The ABC’s of LNG: A closer look at liquefied natural gas – The Globe and Mail


Liquefied natural gas is an increasingly important pillar of the global energy industry.

Long used to heat homes and power industry, natural gas is traditionally extracted from the ground and shipped through pipelines.

But in recent decades, some of the world’s largest energy companies started shipping gas between continents by feeding those pipelines into enormous export terminals. There, the natural gas is run through a production “train” that supercools the gas into a liquid one-600th the size of its gaseous volume – essentially, from a beach ball of gas to a Ping-Pong ball of liquid.


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Chart: A look at liquefied natural gas projects, supply and demand

It then becomes economical to ship that liquefied gas on specially built transport ships with huge domed tanks to energy-hungry countries willing to pay top dollar.

It is generally considered a cheaper, greener form of energy than oil. Global demand for LNG is predicted to nearly double between 2012 and 2030, Ernst & Young says.


Because of the huge cost of building facilities, LNG projects are usually the result of negotiations between oil and gas suppliers operating in resource-rich countries with sparse populations (such as Australia) and large purchasers in densely populated, relatively resource-poor countries (such as Japan).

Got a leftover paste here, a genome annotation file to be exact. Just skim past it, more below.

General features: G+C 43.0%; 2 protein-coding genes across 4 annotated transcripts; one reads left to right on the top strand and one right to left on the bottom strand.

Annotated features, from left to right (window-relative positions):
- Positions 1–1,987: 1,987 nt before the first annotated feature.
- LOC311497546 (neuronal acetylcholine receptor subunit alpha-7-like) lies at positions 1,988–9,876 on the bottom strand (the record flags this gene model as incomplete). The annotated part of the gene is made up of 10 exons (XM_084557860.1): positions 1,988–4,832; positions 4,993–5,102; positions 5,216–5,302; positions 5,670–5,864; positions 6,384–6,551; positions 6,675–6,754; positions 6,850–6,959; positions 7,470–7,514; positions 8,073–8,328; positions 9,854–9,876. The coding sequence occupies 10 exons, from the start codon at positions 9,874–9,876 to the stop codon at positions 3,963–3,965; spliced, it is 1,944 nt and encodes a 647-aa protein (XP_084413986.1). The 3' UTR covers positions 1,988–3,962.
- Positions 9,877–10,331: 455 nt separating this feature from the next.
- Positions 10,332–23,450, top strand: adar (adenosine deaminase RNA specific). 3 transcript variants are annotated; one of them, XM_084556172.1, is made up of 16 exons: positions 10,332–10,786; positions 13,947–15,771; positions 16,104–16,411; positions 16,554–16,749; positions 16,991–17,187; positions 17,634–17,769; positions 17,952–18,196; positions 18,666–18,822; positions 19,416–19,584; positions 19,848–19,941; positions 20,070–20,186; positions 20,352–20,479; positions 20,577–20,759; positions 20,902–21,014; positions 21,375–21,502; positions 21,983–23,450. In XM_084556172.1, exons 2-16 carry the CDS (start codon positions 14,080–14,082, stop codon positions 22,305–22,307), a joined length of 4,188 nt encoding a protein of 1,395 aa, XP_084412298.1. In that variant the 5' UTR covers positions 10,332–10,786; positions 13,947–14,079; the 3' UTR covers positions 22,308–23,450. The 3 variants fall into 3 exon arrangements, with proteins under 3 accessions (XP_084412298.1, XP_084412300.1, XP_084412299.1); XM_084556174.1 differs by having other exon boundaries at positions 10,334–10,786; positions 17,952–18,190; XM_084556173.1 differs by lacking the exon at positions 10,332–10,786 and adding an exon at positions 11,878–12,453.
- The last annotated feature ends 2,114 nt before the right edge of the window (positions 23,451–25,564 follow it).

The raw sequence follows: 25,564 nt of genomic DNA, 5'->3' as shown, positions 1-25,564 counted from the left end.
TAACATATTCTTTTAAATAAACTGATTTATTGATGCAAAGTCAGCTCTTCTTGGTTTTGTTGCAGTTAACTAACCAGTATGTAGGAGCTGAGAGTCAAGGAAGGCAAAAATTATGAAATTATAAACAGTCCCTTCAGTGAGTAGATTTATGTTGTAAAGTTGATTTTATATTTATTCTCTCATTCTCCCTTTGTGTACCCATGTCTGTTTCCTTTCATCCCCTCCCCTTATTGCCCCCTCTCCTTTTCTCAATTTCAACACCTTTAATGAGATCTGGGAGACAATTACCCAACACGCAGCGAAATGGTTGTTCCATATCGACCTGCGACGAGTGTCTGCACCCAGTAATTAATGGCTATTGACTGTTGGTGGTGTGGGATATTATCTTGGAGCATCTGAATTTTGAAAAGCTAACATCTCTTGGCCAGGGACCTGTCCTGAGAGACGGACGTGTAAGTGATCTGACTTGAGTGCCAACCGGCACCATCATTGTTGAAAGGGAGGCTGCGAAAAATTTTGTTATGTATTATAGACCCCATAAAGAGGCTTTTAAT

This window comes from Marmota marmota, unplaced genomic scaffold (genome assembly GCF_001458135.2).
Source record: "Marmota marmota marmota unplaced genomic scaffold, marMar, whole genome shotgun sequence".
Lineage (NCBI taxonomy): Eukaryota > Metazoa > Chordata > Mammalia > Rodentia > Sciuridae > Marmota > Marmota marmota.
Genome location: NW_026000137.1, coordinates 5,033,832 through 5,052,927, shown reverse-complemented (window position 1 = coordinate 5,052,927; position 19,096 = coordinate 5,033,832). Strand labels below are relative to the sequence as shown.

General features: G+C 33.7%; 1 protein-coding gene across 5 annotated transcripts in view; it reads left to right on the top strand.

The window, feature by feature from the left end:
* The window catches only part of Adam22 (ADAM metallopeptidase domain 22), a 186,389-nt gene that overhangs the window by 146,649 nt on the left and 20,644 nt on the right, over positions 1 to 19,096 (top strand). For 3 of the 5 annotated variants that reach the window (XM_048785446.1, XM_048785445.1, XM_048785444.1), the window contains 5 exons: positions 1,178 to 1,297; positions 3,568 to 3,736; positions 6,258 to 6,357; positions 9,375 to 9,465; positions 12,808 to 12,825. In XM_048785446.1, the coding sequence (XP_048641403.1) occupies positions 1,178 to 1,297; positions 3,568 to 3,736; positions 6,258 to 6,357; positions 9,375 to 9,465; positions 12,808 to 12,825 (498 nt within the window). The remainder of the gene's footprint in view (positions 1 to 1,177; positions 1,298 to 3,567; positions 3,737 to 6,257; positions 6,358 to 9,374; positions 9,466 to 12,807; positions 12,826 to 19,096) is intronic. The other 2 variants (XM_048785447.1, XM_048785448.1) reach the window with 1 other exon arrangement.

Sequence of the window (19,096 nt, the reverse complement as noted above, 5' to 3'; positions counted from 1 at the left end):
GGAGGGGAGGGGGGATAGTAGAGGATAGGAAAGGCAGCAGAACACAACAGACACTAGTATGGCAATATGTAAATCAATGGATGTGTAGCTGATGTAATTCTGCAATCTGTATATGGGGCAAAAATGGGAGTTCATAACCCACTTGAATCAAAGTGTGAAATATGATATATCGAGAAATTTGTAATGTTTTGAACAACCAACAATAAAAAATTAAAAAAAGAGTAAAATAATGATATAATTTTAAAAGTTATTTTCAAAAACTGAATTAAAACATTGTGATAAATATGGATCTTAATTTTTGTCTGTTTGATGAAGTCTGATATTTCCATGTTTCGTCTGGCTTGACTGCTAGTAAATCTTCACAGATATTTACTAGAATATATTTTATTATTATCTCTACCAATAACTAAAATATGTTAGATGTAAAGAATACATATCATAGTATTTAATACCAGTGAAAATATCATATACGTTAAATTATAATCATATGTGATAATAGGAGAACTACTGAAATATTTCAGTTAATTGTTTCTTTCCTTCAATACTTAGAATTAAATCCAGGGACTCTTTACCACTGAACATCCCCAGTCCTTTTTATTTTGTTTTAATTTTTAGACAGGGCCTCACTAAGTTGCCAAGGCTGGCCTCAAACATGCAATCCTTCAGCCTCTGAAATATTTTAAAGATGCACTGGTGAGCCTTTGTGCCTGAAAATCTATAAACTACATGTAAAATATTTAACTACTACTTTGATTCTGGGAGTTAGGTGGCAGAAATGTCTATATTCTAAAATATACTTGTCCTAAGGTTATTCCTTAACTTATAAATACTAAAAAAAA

In the Persian Gulf, Qatargas has helped Qatar become the world’s largest LNG exporter, while Malaysia’s Petronas has propelled the Southeast Asian state to No. 2 globally.

In Australia, the No. 3 global producer, firms such as Shell, ExxonMobil, Woodside, Santos, ConocoPhillips and others have signed contracts with energy companies in Asia: Japanese firms such as Kansai Electric and Tokyo Gas and large Chinese energy firms such as China National Offshore Oil Corp. (CNOOC) and China Petroleum & Chemical Corp. (Sinopec).


Current demand for liquefied gas is coming mainly from industrialized Asia: Japan, South Korea and Taiwan alone account for more than half of global demand, according to Ernst & Young. In Japan, in particular, opposition to nuclear power in the wake of the Fukushima disaster has spurred demand. But China’s interest in natural gas is also increasing because of efforts by the state to move its energy supply away from an overwhelming reliance on coal.

Australia, already an LNG powerhouse with multiple export terminals, is building out even more. But the biggest development is in the United States, where shale gas is reshaping the global energy industry. Because of the vast U.S. reserves, existing local expertise, and U.S. import facilities that can be turned into export hubs faster than new export facilities can be built in Canada or Australia, producers in the U.S. have a huge advantage over projects being built elsewhere.

via The ABC’s of LNG: A closer look at liquefied natural gas – The Globe and Mail.